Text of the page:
2015 Community Impact Award

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Ryan McCrary: 2015 Community Impact Award

When Ryan McCrary started mentoring at-risk youth almost seven years ago, he had no idea that it would change the direction of his life.

Then a print production coordinator for a local ad agency, McCrary used the mentoring as an outlet—pulling on his past experience in outdoor adventures to instead take lower-income kids on hiking or rafting trips.

“I was still always outdoors and loved working with kids, so just kind of did it on the side,” McCrary remembers. But as the trips gained notoriety, though, McCrary found himself the owner of something more.

“I did that for a couple of summers and then it took on a life of its own after that,” he says. “I was doing more of these trips, and then kids were starting to call, and groups started calling to see if we’d take their kids on trips, and then people started sending checks in the mail for us to take these kids.  And I thought, ‘This isn’t really a thing.’”

Although he fought it for months, he says, it became truly obvious that this was what he was meant to do. So, he quit the agency, becoming instead the founder and executive director at GOAT (Great Outdoor Adventure Trips).

“I left Bounce in 2009 and started at a desk in my apartment the next day,” he says. “I just kind of sat there and didn’t know what to do.” But from there, he gained his footing, gained tax exempt status, raised money and began formally taking groups. In the first year, GOAT served 150 kids. In 2014, they served almost 17,000.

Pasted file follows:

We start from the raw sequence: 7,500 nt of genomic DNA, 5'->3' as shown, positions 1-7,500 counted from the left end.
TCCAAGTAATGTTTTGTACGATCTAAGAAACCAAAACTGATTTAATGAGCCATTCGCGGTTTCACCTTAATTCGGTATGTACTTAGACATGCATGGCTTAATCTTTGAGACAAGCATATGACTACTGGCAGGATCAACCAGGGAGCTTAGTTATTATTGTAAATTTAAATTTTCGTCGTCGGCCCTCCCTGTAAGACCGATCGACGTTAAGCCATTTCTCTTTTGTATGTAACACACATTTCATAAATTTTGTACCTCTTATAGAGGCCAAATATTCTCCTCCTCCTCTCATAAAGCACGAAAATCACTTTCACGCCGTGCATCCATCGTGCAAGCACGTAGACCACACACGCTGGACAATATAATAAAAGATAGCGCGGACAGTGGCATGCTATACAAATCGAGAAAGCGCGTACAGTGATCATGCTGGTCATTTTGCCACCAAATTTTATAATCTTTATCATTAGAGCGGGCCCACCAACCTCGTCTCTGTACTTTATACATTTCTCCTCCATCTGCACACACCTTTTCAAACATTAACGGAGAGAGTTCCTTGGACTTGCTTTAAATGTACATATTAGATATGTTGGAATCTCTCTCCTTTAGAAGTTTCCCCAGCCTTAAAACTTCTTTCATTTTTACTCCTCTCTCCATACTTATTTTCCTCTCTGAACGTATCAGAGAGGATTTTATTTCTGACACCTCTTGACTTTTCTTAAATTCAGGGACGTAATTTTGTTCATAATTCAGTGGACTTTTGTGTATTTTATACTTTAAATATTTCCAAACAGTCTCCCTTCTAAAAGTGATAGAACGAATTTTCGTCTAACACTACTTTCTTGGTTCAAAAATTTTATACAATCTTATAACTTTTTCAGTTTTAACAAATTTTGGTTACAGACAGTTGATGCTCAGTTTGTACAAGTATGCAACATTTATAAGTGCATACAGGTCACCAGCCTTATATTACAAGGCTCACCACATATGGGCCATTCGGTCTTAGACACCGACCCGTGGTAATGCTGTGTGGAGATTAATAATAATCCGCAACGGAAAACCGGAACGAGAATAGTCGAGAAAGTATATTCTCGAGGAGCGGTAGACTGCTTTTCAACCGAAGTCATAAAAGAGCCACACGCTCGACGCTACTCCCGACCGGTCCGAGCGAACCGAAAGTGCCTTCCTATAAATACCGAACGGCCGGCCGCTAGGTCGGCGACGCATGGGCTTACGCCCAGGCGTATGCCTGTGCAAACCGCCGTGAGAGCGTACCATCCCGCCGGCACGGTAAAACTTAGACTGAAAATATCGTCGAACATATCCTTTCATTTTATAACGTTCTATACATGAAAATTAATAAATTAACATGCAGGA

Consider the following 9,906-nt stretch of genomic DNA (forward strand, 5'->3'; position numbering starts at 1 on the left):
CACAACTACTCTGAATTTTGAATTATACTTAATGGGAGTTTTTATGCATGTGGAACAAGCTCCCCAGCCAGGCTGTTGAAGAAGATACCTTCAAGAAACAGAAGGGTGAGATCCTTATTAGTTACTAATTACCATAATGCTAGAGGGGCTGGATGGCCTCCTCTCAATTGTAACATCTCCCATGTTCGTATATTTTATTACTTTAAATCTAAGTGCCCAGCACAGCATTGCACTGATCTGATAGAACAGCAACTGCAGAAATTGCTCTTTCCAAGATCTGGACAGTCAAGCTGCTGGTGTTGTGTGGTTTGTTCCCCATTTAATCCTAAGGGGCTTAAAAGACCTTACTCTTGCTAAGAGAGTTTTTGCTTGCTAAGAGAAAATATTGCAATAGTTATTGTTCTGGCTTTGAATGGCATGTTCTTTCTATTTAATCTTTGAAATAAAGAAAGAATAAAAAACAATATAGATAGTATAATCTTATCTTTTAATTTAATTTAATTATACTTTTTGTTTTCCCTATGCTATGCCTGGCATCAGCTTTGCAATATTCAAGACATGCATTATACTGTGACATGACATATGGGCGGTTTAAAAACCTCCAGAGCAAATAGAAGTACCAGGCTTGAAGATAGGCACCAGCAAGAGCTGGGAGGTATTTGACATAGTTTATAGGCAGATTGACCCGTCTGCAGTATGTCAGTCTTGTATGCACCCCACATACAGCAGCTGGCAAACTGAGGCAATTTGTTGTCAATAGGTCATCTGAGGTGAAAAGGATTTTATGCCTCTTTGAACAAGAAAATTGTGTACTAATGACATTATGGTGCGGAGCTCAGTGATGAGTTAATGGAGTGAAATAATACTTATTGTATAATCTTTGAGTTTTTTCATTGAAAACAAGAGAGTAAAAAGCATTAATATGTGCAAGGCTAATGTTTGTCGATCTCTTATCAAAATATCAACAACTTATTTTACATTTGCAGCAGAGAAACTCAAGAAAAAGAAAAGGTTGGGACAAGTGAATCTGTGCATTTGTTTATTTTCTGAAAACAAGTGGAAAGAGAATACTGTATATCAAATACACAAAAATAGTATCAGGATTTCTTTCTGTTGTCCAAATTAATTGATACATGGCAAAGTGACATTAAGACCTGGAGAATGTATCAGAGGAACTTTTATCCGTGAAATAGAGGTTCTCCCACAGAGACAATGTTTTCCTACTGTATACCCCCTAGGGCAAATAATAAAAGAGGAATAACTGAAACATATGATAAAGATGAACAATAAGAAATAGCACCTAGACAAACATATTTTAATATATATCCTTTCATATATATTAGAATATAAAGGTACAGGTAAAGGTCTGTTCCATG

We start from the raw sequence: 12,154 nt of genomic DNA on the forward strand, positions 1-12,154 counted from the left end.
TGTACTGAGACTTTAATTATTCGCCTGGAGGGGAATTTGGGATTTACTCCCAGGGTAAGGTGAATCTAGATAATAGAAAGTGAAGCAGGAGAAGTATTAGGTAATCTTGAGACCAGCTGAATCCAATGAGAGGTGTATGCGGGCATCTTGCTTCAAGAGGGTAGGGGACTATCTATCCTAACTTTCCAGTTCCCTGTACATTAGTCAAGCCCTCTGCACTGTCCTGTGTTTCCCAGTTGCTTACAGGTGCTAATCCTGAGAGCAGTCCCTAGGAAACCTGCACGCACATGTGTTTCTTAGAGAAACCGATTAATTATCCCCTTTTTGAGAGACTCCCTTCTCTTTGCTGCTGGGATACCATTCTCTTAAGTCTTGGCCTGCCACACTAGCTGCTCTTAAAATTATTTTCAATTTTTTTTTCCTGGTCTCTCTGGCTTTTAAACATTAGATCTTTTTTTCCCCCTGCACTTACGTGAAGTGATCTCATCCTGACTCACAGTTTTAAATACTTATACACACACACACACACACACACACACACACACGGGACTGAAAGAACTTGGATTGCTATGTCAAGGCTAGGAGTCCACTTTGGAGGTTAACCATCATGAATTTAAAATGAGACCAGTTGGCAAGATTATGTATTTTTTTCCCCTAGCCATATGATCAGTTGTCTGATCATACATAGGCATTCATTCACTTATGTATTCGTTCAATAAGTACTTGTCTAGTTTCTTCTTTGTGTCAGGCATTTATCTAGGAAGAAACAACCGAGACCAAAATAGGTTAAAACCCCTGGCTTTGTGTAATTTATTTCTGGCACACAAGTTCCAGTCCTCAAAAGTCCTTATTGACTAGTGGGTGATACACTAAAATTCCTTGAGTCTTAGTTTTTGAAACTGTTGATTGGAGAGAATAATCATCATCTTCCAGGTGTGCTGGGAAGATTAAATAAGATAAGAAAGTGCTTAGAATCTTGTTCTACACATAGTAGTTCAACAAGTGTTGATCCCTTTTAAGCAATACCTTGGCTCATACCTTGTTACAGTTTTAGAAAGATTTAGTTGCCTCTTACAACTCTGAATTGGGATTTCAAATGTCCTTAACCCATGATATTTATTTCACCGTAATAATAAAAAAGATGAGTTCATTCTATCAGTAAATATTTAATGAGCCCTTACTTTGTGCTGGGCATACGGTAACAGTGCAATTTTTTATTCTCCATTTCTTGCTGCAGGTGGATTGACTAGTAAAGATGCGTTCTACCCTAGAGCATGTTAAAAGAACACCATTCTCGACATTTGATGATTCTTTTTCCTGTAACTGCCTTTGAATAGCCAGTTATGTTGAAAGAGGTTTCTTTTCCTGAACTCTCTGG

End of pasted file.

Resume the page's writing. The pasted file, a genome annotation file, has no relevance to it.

But GOAT didn’t end with trips. What McCrary found next was a desire for a longer-term effect—the kids wanted jobs.

Some graduated out of the program and came back to run the rock climbing wall for their peers and the general public. Others wanted to start their own business.

“So, we built a little curriculum on how to start a business. It tanked. It was the worst,” he says. So, they started over; they asked the kids what kind of business they wanted to start, visited local companies for training, got micro lending, and started a small screen printing business called Swift Prints.

Speaking of the three owners of Swift Prints, McCrary says, “They started it, they own it… Now they are looking to hire some of our other students.”

For now, it would seem that there are few obstacles for GOAT. Their donor base—75 percent of which are younger than 30 years old—is strong, and the organization is settling into an average of helping 1,500 kids per year. But although the future looks bright, don’t expect McCrary to be able to tell you what the future of GOAT looks like.

“People ask me all the time what the next five years looks like, and I tell them, ‘I have no idea,’” he says. “I mean, if I had told you that five years ago then it would have been awful compared to what we’ve actually be able to achieve.”

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